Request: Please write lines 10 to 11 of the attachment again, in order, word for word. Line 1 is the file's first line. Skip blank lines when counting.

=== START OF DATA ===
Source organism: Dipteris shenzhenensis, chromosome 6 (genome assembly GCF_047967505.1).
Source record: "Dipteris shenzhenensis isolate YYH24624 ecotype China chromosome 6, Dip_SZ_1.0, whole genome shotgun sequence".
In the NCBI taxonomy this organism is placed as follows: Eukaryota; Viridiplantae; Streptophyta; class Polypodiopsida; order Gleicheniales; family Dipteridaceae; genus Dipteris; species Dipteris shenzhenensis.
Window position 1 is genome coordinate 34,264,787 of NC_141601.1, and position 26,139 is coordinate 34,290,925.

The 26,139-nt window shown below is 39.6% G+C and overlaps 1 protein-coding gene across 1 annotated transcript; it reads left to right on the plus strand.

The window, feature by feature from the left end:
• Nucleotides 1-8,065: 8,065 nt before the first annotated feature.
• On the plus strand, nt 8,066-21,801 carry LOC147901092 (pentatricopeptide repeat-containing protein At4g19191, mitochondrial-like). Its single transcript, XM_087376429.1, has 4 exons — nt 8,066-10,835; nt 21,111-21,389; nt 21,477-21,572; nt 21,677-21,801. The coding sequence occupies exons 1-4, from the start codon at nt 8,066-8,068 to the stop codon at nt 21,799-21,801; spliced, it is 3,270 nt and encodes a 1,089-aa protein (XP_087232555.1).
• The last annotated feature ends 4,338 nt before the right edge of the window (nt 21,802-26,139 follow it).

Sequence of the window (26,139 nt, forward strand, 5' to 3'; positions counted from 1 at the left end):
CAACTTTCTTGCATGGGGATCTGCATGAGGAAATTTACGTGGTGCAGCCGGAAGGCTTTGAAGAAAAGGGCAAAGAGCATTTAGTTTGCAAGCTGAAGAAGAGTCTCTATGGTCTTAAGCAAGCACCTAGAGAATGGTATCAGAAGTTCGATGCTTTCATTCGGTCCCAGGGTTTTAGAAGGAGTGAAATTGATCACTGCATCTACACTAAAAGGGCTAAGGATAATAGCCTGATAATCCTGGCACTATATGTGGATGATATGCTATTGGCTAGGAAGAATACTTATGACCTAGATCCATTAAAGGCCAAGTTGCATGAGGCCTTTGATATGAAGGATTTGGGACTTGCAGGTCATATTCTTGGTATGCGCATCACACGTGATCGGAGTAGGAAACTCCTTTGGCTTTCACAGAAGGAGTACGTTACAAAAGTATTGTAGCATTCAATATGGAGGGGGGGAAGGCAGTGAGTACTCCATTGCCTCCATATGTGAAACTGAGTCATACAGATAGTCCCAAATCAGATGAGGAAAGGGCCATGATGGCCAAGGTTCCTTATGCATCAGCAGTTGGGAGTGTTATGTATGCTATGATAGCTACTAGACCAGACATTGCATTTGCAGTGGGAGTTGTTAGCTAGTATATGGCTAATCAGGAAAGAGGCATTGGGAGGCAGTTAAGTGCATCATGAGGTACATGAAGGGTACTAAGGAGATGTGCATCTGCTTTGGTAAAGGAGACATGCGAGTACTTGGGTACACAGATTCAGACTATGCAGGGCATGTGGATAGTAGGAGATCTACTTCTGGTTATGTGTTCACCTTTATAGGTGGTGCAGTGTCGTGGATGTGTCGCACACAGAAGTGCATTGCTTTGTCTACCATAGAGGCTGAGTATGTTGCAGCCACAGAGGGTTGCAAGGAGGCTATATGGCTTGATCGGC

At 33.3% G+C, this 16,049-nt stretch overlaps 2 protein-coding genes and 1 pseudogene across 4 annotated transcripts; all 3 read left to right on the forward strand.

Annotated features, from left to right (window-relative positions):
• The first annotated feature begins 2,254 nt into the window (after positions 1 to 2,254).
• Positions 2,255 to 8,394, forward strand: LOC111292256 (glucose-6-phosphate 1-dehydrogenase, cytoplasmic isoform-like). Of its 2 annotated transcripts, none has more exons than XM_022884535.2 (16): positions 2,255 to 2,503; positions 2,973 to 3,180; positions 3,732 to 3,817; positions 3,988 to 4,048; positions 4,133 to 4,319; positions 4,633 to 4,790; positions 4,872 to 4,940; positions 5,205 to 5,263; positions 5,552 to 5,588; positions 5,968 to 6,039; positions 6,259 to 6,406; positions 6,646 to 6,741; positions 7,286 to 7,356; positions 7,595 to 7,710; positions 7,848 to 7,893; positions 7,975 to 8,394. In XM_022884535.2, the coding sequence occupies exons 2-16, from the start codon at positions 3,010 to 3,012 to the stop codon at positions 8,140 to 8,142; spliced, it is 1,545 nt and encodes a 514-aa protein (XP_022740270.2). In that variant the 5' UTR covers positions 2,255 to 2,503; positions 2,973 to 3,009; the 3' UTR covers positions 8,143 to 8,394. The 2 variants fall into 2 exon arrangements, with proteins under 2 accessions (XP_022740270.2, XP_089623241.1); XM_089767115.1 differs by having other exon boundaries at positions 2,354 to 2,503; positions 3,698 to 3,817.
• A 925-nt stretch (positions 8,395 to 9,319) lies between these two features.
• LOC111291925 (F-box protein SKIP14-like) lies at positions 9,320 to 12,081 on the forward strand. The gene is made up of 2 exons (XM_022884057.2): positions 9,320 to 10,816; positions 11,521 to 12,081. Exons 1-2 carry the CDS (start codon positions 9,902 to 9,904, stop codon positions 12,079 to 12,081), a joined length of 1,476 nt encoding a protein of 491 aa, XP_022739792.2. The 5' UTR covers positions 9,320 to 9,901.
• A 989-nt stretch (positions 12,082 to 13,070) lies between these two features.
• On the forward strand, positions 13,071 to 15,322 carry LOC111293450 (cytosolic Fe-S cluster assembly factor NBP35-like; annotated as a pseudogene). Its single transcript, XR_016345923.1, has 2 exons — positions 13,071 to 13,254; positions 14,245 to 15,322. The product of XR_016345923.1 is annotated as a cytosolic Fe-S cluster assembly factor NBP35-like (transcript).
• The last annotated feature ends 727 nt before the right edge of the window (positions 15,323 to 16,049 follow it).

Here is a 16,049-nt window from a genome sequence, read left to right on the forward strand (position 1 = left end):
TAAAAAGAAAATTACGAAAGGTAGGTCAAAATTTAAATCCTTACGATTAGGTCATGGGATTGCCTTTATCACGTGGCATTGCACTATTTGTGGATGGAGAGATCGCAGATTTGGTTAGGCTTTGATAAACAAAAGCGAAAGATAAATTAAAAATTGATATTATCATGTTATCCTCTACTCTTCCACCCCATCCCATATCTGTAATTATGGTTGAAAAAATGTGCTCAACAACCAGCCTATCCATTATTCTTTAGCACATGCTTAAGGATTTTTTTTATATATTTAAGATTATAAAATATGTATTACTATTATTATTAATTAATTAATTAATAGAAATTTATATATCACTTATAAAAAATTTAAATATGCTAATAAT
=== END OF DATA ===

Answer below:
Sequence of the window (26,139 nt, forward strand, 5' to 3'; positions counted from 1 at the left end):
CAACTTTCTTGCATGGGGATCTGCATGAGGAAATTTACGTGGTGCAGCCGGAAGGCTTTGAAGAAAAGGGCAAAGAGCATTTAGTTTGCAAGCTGAAGAAGAGTCTCTATGGTCTTAAGCAAGCACCTAGAGAATGGTATCAGAAGTTCGATGCTTTCATTCGGTCCCAGGGTTTTAGAAGGAGTGAAATTGATCACTGCATCTACACTAAAAGGGCTAAGGATAATAGCCTGATAATCCTGGCACTATATGTGGATGATATGCTATTGGCTAGGAAGAATACTTATGACCTAGATCCATTAAAGGCCAAGTTGCATGAGGCCTTTGATATGAAGGATTTGGGACTTGCAGGTCATATTCTTGGTATGCGCATCACACGTGATCGGAGTAGGAAACTCCTTTGGCTTTCACAGAAGGAGTACGTTACAAAAGTATTGTAGCATTCAATATGGAGGGGGGGAAGGCAGTGAGTACTCCATTGCCTCCATATGTGAAACTGAGTCATACAGATAGTCCCAAATCAGATGAGGAAAGGGCCATGATGGCCAAGGTTCCTTATGCATCAGCAGTTGGGAGTGTTATGTATGCTATGATAGCTACTAGACCAGACATTGCATTTGCAGTGGGAGTTGTTAGCTAGTATATGGCTAATCAGGAAAGAGGCATTGGGAGGCAGTTAAGTGCATCATGAGGTACATGAAGGGTACTAAGGAGATGTGCATCTGCTTTGGTAAAGGAGACATGCGAGTACTTGGGTACACAGATTCAGACTATGCAGGGCATGTGGATAGTAGGAGATCTACTTCTGGTTATGTGTTCACCTTTATAGGTGGTGCAGTGTCGTGGATGTGTCGCACACAGAAGTGCATTGCTTTGTCTACCATAGAGGCTGAGTATGTTGCAGCCACAGAGGGTTGCAAGGAGGCTATATGGCTTGATCGGC